One consideration for buyers is that the D3400 is very similar to the older and slightly cheaper D3300 below. The most notable improvement on the newer model is Nikon’s SnapBridge technology for transferring images and videos via Bluetooth, and the D3400 also got a boost in battery life. With a $50 increase in cost over the D3300, you can’t go wrong with either model but we appreciate the connectivity options and extended battery life of the D3400.
See the Nikon D3400
Sensor size: 357 sq. mm
Weight: 15.1 oz.
What we like: Better flash than the D3400 above.
What we don’t: Wireless requires adding a separate adapter.
It was a very close call between the D3300 and the D3400 above for the top spot on this list. First and foremost, these cameras are identical in terms of image and video quality and the $50 difference in price comes down to a handful of features. The D3300 lacks Bluetooth Connectivity (you can add a WU-1a wireless adapter for about $30 more) and has inferior battery life. The upside is that the flash is considerably better on the D3300, a nice advantage for those who frequently shoot indoors and in low light.
Moving on from nitpicking about features, the D3300 has everything most beginning DSLR users need: good optical quality, a user-friendly interface, and an improved kit lens that is sharper and lighter than past models. At this price, the D3300 offers better resolution than the sub-$500 Canon DSLRs below and will outperform just about any point-and-shoot.
See the Nikon D3300
Sensor size: 332 sq. mm
Weight: 14.4 oz.
What we like: Small form factor.
What we don’t: We still prefer the D3400 above for a DSLR at this price point.
The Canon SL1 is the lightest DSLR in Canon’s lineup, and we were big fans when it was released a few years ago. Now it feels primed for an update, with an 18-megapixel image sensor (6.2 megapixels less than the Nikon D3400 and D3300) and relatively simple autofocus system that has been surpassed by newer Canon models like the T6i. The SL1 still is a solid entry-level camera, but we prefer the higher resolutions of the cameras above.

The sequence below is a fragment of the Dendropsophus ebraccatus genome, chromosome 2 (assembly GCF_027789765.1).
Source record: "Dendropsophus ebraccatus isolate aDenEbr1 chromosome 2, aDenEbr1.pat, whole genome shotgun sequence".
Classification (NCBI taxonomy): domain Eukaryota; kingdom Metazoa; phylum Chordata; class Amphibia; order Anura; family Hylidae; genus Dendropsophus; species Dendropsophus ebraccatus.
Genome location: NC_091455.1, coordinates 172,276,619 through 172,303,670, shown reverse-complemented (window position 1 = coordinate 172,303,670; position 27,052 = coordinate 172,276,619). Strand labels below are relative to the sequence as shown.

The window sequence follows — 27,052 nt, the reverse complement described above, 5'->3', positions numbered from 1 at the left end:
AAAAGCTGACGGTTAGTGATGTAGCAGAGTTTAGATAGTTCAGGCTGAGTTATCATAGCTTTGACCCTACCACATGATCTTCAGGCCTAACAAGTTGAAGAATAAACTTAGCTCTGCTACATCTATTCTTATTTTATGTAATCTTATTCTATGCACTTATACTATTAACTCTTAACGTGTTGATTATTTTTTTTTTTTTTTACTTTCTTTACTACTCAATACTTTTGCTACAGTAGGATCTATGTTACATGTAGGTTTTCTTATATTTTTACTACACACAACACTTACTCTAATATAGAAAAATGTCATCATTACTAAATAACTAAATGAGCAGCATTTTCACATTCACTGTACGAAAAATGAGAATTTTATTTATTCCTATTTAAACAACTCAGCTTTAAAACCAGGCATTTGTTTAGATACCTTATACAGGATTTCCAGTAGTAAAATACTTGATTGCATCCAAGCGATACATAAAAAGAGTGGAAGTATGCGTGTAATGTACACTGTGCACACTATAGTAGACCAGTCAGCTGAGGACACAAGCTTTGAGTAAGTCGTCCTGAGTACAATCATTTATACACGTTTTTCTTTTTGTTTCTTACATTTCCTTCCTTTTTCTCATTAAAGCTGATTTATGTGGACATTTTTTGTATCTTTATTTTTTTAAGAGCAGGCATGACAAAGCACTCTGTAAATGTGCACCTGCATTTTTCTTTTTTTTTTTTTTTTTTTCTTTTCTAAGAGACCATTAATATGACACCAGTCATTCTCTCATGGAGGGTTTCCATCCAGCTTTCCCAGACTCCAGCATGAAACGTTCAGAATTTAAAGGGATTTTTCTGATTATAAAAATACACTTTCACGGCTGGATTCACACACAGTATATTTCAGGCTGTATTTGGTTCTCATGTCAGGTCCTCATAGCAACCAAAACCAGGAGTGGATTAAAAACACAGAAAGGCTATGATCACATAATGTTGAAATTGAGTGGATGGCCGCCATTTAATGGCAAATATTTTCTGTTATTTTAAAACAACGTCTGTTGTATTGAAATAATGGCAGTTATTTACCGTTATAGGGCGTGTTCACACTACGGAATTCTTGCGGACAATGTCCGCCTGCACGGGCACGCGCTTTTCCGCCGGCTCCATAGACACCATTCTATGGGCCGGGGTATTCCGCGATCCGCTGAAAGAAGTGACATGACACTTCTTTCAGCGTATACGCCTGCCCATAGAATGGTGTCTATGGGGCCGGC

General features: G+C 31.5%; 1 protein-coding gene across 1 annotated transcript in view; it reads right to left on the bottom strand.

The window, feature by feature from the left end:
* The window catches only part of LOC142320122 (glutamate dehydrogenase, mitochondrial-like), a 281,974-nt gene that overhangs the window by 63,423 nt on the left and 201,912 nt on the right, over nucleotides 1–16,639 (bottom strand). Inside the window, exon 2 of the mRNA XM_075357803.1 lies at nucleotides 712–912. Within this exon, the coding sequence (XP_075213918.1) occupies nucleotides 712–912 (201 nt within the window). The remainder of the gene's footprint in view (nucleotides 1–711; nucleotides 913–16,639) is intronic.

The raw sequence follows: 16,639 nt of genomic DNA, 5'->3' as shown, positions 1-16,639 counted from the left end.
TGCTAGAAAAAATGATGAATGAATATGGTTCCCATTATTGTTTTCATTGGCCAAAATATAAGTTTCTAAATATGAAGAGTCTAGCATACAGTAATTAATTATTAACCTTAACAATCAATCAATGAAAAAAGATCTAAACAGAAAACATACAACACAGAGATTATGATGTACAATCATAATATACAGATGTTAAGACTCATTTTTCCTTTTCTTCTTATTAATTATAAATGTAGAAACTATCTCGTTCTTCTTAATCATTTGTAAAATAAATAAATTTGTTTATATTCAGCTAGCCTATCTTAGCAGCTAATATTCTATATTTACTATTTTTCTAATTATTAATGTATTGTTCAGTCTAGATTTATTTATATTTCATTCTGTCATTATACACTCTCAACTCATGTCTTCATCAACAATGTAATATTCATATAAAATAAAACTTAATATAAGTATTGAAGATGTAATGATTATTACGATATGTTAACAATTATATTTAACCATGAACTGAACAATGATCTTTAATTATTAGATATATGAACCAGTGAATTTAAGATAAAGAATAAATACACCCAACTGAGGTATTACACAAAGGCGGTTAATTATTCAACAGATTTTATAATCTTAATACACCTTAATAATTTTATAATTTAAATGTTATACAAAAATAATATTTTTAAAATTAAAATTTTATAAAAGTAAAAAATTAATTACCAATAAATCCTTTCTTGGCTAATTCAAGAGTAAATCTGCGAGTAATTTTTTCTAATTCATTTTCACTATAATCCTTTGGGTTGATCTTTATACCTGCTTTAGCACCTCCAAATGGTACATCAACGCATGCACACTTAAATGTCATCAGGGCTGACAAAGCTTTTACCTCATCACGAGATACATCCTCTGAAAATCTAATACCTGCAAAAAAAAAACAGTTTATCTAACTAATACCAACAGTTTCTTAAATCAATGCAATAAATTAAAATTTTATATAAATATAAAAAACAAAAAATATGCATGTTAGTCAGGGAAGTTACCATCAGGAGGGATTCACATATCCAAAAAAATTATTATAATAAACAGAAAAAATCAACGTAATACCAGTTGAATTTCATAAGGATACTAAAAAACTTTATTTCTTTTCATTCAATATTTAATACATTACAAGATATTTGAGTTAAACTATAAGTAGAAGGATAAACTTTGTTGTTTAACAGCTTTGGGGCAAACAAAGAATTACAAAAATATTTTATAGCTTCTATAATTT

In 2017, the most direct competitor to the Rebel SL1 is the Rebel T6. Compared to the T6, the SL1 offers touchscreen functionality, faster shooting, and better low light performance. But the tipping point for us is the kit lens: we like the 18-55mm STM offered with the SL1 over the 18-55mm IS II offered with the T6. You can save $50 with the latter, but for our money we prefer the SL1.
See the Canon Rebel SL1
Sensor size: 332 sq. mm
Weight: 17.1 oz.
What we like: A nice option for still photographers.
What we don’t: Fewer megapixels than the Nikon D3400 and D3300.
Canon’s popular Rebel series is a favorite among photographers and videographers on a budget. Unfortunately, with $500 you can’t quite crack the higher-end “i” models: the Canon Rebel T6i is $749 with a kit lens and the T5i is $649. The Rebel T6 (no “i”) is a trimmed-down version with fewer megapixels, a simpler autofocus, and a fixed LCD that doesn’t tilt. But at only $449 with an 18-55mm lens, the T6 gets you a current digital SLR from one of the best in the business.
What do you sacrifice by going with the T6? For those who plan on shooting mostly still photography, not as much as you might think. Many of the features on the pricier T6i and T5i such as the tilting LCD and STM lenses are designed with video in mind, and therefore aren’t much of a loss for those capturing stills. But we don’t like the drop in megapixels down to 18, which we think makes the Nikon D3300 above a more attractive option at the $450 price point.
See the Canon Rebel T6
Sensor size: 332 sq. mm
Weight: 15.3 oz.
What we like: One of Canon’s cheapest DSLRs at less than $400.
What we don’t: Video quality could be better.